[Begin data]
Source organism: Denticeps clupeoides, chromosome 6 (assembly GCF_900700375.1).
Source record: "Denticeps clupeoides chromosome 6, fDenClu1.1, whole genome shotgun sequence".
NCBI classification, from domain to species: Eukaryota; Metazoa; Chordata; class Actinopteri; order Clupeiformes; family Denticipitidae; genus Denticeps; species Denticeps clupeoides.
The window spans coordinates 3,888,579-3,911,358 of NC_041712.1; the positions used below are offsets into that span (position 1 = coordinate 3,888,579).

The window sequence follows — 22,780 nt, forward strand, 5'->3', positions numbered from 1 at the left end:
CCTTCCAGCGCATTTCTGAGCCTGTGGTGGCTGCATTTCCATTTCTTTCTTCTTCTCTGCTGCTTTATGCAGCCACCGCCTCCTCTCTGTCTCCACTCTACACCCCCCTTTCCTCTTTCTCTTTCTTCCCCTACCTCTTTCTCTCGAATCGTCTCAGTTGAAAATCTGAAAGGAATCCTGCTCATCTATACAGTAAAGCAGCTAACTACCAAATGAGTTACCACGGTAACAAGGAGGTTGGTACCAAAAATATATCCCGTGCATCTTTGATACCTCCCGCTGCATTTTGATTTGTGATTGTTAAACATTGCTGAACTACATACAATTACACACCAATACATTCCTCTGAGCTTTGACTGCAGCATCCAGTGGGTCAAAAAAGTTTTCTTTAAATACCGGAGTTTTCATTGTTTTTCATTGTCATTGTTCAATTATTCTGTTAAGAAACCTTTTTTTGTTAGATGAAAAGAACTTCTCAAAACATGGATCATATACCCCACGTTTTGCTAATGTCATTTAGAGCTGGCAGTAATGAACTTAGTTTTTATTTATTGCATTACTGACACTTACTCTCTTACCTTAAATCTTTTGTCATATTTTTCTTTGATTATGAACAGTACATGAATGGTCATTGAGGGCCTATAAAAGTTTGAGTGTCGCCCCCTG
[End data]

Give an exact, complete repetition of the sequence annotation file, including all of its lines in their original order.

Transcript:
Source organism: Denticeps clupeoides, chromosome 6 (assembly GCF_900700375.1).
Source record: "Denticeps clupeoides chromosome 6, fDenClu1.1, whole genome shotgun sequence".
NCBI classification, from domain to species: Eukaryota; Metazoa; Chordata; class Actinopteri; order Clupeiformes; family Denticipitidae; genus Denticeps; species Denticeps clupeoides.
The window spans coordinates 3,888,579-3,911,358 of NC_041712.1; the positions used below are offsets into that span (position 1 = coordinate 3,888,579).

The window sequence follows — 22,780 nt, forward strand, 5'->3', positions numbered from 1 at the left end:
CCTTCCAGCGCATTTCTGAGCCTGTGGTGGCTGCATTTCCATTTCTTTCTTCTTCTCTGCTGCTTTATGCAGCCACCGCCTCCTCTCTGTCTCCACTCTACACCCCCCTTTCCTCTTTCTCTTTCTTCCCCTACCTCTTTCTCTCGAATCGTCTCAGTTGAAAATCTGAAAGGAATCCTGCTCATCTATACAGTAAAGCAGCTAACTACCAAATGAGTTACCACGGTAACAAGGAGGTTGGTACCAAAAATATATCCCGTGCATCTTTGATACCTCCCGCTGCATTTTGATTTGTGATTGTTAAACATTGCTGAACTACATACAATTACACACCAATACATTCCTCTGAGCTTTGACTGCAGCATCCAGTGGGTCAAAAAAGTTTTCTTTAAATACCGGAGTTTTCATTGTTTTTCATTGTCATTGTTCAATTATTCTGTTAAGAAACCTTTTTTTGTTAGATGAAAAGAACTTCTCAAAACATGGATCATATACCCCACGTTTTGCTAATGTCATTTAGAGCTGGCAGTAATGAACTTAGTTTTTATTTATTGCATTACTGACACTTACTCTCTTACCTTAAATCTTTTGTCATATTTTTCTTTGATTATGAACAGTACATGAATGGTCATTGAGGGCCTATAAAAGTTTGAGTGTCGCCCCCTG